Inevitably, we leave it too late. When the elderly have left us, often-times when we remember them, our regret is that we neglected to ask them questions to which only they had the answers.
My Mum, aged 94, died (11h30 South African) time, in Victoria, Australia, 11August 2009. My sister-in-law Kate phoned at noon to give me the news. My brother, Richard, was with her when she went.
I have never believed that being orphaned at birth had any negative effect on me; that I would have turned out as screwed up as I am without any excuse from such a circumstance, but many insist that my being parted from my Mum as a newborn and placed in a home for six months would definitely have dented my psyche. I wasn’t truly an orphan; it was just that I was born with the rhesus problem of having conflicting negative and positive parents which affects the second and following children.
In retrospect, it was probably the unfounded guilt that my Mum endured, feeling somehow responsible for my problem, which drove her into a sanatorium. I understand that it was voluntary on her part, and that she was free to leave at any time. She worked there as a cleaner, doing housework and making beds. Cleaning up shit and puke; perhaps it was some sort of penance? I don’t imagine it was an environment that was any help to her except as an escape from the normal world into one somewhat off-kilter.
I should have asked her about that when I last saw her in her room at the old-age home at Lakes Entrance, Victoria, Australia, in 2004. I should have apologised for being a difficult teenager. I should have got her to tell me about her childhood, the best of times; not the stories of her fear when her father fought with his brothers, literally, as he sought control of the family business, the brewery.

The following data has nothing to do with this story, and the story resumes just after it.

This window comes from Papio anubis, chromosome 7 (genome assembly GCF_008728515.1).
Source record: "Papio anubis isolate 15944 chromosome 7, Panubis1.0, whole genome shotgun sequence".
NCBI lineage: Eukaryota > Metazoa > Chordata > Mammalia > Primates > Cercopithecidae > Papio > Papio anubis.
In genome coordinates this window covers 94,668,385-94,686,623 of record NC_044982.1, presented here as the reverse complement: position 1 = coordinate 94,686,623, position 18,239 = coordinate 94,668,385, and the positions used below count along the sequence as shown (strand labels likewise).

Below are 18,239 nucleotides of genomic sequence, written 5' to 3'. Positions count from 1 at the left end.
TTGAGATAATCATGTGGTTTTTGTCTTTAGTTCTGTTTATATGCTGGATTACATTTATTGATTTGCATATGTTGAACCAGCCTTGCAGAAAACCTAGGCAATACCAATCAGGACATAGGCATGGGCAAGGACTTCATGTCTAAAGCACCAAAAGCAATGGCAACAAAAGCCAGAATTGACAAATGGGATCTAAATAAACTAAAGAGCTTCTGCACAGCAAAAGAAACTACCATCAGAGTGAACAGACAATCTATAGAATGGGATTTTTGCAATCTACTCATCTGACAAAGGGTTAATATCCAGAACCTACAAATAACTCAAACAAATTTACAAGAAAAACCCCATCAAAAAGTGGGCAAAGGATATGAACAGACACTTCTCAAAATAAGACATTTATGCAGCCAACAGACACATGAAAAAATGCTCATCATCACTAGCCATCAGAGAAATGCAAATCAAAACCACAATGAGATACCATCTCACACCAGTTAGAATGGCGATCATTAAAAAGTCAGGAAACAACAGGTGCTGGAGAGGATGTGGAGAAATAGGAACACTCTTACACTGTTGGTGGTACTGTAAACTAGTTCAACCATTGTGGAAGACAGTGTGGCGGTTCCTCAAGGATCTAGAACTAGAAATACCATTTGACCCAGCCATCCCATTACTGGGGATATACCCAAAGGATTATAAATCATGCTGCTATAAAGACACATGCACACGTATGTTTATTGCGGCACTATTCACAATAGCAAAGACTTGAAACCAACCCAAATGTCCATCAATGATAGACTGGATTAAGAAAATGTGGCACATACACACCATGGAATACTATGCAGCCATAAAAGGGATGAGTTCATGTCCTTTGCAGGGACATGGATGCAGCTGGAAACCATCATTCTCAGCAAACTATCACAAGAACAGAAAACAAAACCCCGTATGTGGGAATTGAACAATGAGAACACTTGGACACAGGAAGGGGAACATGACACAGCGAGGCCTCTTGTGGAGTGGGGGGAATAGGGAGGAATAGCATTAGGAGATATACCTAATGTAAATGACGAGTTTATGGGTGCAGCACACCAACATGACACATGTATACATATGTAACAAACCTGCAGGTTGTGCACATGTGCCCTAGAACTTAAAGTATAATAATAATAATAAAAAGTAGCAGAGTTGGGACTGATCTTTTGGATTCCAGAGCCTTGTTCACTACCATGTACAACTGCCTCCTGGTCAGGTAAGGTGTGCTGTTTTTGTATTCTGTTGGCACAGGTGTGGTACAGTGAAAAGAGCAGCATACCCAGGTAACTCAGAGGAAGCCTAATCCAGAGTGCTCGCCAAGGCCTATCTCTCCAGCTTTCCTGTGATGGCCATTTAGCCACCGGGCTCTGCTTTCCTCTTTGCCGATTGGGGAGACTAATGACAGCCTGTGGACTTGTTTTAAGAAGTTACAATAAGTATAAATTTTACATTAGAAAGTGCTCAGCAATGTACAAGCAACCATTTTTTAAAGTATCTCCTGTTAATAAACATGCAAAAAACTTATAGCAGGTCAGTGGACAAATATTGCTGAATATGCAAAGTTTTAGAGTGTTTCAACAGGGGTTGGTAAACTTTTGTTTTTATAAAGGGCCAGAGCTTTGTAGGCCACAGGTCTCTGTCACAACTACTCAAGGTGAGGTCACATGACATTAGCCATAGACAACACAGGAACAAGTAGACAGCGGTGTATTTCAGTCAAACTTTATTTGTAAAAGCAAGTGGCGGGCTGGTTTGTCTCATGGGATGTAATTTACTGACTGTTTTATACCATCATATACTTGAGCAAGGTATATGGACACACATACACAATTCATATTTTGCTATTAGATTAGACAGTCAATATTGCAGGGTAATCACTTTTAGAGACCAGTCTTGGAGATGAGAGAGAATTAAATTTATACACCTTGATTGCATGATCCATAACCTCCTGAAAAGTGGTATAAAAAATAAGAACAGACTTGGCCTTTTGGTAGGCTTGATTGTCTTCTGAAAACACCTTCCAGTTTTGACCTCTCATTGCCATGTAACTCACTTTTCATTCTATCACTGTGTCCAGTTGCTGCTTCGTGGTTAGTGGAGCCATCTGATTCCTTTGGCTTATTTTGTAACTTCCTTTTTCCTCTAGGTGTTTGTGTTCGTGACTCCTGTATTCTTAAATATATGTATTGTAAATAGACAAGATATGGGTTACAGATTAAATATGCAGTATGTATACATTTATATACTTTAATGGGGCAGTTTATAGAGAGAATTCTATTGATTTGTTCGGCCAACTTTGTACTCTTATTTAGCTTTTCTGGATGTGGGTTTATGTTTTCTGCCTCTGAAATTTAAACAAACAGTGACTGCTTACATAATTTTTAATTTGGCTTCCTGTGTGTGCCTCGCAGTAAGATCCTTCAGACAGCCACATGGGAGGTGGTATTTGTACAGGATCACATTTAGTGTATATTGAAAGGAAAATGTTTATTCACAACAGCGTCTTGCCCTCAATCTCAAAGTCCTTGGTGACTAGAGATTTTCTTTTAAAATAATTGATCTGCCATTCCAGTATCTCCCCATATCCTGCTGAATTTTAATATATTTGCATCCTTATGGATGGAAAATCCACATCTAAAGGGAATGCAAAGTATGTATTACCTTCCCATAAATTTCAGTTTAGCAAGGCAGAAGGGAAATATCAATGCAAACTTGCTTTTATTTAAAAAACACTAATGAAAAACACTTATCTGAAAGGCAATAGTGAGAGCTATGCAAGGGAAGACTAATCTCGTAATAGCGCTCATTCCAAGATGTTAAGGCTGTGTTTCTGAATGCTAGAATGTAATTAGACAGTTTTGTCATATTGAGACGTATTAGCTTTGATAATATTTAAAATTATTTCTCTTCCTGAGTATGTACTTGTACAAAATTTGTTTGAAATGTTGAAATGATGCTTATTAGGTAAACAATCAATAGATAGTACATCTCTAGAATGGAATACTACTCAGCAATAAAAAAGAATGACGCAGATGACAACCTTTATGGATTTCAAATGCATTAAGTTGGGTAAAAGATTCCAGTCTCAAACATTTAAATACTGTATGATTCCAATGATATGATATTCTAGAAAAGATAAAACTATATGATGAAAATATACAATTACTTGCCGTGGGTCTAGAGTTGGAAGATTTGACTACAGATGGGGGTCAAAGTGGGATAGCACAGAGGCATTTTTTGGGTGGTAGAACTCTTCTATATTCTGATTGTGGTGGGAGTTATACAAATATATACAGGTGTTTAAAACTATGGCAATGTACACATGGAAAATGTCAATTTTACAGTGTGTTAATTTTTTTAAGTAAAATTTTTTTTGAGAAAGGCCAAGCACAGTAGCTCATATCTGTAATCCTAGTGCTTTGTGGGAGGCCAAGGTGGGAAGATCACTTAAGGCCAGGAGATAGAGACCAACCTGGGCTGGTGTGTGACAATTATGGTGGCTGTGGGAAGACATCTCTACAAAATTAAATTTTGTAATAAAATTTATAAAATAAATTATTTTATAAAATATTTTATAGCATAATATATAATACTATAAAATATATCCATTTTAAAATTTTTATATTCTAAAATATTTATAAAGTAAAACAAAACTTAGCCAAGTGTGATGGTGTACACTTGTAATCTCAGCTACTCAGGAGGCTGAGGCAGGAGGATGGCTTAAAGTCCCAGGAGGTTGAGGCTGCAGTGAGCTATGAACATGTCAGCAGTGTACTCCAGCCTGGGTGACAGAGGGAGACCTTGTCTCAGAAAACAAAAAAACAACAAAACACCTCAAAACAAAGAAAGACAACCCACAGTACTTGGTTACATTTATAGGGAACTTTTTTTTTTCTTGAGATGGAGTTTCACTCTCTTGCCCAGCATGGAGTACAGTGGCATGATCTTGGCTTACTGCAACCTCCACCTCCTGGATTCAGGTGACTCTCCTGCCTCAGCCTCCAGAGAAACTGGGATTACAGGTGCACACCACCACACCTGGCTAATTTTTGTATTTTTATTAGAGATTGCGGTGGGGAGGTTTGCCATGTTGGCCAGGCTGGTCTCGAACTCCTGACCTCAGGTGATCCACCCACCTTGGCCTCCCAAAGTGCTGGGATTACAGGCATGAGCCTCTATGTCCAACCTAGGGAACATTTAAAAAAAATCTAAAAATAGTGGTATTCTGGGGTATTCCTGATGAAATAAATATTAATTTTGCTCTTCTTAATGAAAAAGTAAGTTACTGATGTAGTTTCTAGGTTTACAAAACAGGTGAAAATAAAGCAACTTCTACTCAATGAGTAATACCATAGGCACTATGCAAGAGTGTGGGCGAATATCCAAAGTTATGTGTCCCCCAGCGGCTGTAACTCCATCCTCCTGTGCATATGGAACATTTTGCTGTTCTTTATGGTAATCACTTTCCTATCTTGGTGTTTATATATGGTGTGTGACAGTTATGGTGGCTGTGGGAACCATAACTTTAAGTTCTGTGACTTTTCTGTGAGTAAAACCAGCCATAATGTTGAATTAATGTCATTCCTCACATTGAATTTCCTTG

She seemed to have enjoyed boarding school, staying on for an extra term to prolong her participation in the school’s first cricket team as wicket-keeper. Perhaps that was an escape, too…
She was a gentle soul, a kind person, involved in the local charities, markets, and taking elderly ladies shopping up to a stage when she herself was older than those she helped. Totally involved in the farming activities, she was a hard and seemingly tireless worker. There were animals to feed, flowers and fruit to pack, a home to run. Her garden was always productive and while the table was always first customer, the rest was cleaned and bunched for market. Milk had to be separated and the cream sent on the train to the butter factory in Pietersburg.
Starting in her mid-forties, her depression, now called bi-polar, became more and more evident, with little sympathy from me, and much unsuccessful experimentation by the medical profession. Up and down, up and down.
Up, she bought a bicycle and vowed she would get a job in town 5km away from the farm, and cycle to work. Down, she gave the bike to one of the labourers…
I would have liked to have held her hand and gotten to know her. She seldom volunteered her thoughts, but I know she would have talked, if I had asked.
Mum, I’m sorry. RIP.